By 2050, people of color will outnumber other groups, according to the U.S. Census Bureau. When your talent, your staff, your leaders don’t represent the market, you will not understand what’s going on in the marketplace and it becomes harder to lead the market. Therefore, failing to recruit, retain and promote diverse talent will result in a loss of market share. An inclusive culture, on the other hand, will attract this diverse talent, and the best share of it.
Do you know what your ROI is or could be if you were able to not only attract but also retain and promote diverse talent all the way up to the top leadership ranks? Do you know? – Most organizations don’t because they have never experienced it, which brings us to… cost #5:
5. The Cost of Lost Opportunity
If you want to stay relevant in the marketplace, stay ahead of other players, you need sustainability. Part of this is covered in cost #3 and #4: missed creativity, innovation and market share.
It’s no secret that inclusion drives engagement, engagement leads to greater productivity and creativity and therefore to more innovation, which in turn benefits the bottom line. Studies to corroborate this statement abound.
But keep reading because there’s another lost opportunity: The opportunity to make an impact for important causes like equity, inclusion, better communication between genders, races, ethnicities, people with different abilities, backgrounds and sexual orientations. Yes, there is a business case. It’s undeniable; it’s all over the internet, and…
What would it be like to leave a legacy that goes beyond the business case? – You don’t have to create a foundation for that. You can start with and in your current organization. Start by being the change you say you want to create. Corporate responsibility starts within, and it pays off: You’ll get all the “business case” benefits as well.
You may say, ok ,but how? Let me share 3 Cs that can put you on the right path:
In order to create a powerful connection between employees and teams, between employees and the organization as a whole, we first need to create a safe, trust-based environment. An environment where all are welcome to bring their whole selves to work, where they feel encouraged to share their creativity and where it’s ok to make mistakes.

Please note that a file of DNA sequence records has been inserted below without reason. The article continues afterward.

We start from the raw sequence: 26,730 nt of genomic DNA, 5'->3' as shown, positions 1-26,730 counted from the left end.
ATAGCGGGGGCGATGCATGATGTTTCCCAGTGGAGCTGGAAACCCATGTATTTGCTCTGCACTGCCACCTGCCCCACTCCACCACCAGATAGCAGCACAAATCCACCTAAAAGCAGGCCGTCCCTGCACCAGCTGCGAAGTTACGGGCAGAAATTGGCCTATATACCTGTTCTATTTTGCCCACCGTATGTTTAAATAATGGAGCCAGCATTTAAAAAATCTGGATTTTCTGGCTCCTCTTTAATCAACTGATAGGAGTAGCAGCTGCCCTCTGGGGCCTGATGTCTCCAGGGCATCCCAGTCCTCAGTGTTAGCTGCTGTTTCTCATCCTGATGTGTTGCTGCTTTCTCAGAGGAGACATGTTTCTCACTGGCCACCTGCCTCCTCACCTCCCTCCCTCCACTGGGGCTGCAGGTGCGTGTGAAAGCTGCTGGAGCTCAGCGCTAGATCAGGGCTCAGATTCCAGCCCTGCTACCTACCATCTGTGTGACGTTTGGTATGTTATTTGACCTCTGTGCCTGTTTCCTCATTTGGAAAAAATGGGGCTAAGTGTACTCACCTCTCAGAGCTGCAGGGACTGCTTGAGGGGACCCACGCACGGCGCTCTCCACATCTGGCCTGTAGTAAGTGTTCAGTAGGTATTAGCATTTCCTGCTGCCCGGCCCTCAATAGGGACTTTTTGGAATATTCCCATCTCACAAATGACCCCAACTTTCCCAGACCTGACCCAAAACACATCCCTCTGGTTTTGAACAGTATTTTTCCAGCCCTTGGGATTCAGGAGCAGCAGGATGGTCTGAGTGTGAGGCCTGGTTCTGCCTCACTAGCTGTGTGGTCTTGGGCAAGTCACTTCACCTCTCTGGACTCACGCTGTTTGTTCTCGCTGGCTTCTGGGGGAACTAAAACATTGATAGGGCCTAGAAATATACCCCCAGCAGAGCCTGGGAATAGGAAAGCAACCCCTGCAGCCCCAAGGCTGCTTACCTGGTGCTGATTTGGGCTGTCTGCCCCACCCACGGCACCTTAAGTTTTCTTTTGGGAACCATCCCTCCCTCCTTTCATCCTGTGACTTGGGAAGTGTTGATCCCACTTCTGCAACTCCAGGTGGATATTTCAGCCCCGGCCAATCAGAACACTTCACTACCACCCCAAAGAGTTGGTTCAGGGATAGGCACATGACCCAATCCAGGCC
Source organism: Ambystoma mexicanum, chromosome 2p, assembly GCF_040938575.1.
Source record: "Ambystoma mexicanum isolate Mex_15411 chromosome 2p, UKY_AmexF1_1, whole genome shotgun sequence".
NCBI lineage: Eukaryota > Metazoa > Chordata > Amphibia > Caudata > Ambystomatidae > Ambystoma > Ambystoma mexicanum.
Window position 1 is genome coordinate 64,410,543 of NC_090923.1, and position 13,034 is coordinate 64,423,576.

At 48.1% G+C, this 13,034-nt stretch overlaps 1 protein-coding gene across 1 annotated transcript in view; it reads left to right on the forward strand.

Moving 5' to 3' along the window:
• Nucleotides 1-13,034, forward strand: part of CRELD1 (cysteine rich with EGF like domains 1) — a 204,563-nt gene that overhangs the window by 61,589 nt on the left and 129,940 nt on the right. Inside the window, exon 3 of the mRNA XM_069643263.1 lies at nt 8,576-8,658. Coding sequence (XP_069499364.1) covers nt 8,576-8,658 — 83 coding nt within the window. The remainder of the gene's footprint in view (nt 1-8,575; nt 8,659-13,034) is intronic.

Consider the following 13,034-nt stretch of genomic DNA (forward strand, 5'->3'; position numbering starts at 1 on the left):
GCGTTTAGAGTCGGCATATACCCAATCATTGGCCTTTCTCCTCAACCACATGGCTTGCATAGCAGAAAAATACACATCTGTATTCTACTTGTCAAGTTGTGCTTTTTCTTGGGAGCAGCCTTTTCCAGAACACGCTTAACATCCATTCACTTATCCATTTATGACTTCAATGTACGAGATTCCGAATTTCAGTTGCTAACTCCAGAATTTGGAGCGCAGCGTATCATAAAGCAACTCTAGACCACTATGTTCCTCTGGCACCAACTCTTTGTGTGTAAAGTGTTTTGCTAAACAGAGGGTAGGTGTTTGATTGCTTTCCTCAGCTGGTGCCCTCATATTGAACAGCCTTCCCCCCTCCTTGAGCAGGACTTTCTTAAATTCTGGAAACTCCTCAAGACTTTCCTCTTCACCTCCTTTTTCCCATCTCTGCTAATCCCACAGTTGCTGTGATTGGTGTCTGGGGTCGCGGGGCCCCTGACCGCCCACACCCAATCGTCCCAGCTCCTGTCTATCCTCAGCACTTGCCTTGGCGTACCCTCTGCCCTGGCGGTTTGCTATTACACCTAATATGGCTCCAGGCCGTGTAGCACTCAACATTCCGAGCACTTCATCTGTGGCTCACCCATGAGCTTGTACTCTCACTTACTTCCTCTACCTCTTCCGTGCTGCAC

We want to ask questions, and the right questions. Questions such as:
What’s your vision for yourself and why?
What lifts you up?
What do you need?
How can we best support your success within your team?
Do you need us to accommodate any specific needs?
As a leader, sharing your story as a leader with your team and encouraging your team members to do the same can be tremendously powerful. Story sharing strengthens bonds between employees; stories connect. Transformational stories inspire. Stories allow us to reduce the risk of stereotyping and to increase our understanding for each other, raise cultural awareness. Stories pull people out of their boxes and into their humanness. They have the power to enhance the quality of team relationships.
Connecting is about exchange. Take time for regular team meetings and one-on-one meetings. Team meetings don’t replace one-on-one meetings and vice versa. Connecting requires time to connect, but this time investment always pays off. Bonding the team together and building trust isn’t the only benefit. It also allows team leaders to uncover hidden talents within their teams, which leads us to C #2:
Your employees want to continue to learn, grow and advance. This is only possible when they are given new challenges. Interesting work, a variety of projects, an upgrade in responsibility… that’s what driven employees are looking for. They dread being stuck in the same old routines. Top talent team members want to experiment with their skills, maximize their strengths, showcase their creativity and have an active role in the development of new products and services, or processes and management tools.
Career- and purpose-conscious employees who feel stuck at the same level will start looking for growth opportunities outside your organization, and they should.
In order to avoid this and make the best of a team’s combined creativity, we must find a way to bring its valuable complementary skills and capabilities together:
Individuals in organizations still waste far too much precious time on useless competition rather than focusing on effective co-creation. Rising stars want to be seen. Many are led by the misperception that competition is the fastest way to the top (and a corporate culture that reinforces this misperception).
When talent leaders take the time to uncover their team members’ natural strengths and hidden talents, their complementary genius and brilliance, or as I call it, their Distinctive Uniqueness, that’s when they are setting the ground for fruitful co-creation in a setting where all can thrive.
When leaders have a clear idea of all the talents on their teams and assign projects, tasks and responsibilities that are aligned with each individuals’ natural strengths and passions, rather than rigid job descriptions, that’s what I call smart human resources allocation that leads to better and faster results.
The result is less need for competition, as it becomes more obvious what the role of the individuals’ complementary strengths is and how they fit into the bigger organizational puzzle. It gets easier for people to be recognized for what they bring to the table. Less energy and time will be wasted on competition and more on productive collaboration and co-creation.
And almost paradoxically, greater inclusiveness and co-creation combined with less competition within your organization will increase your competitive edge with regards to other market players.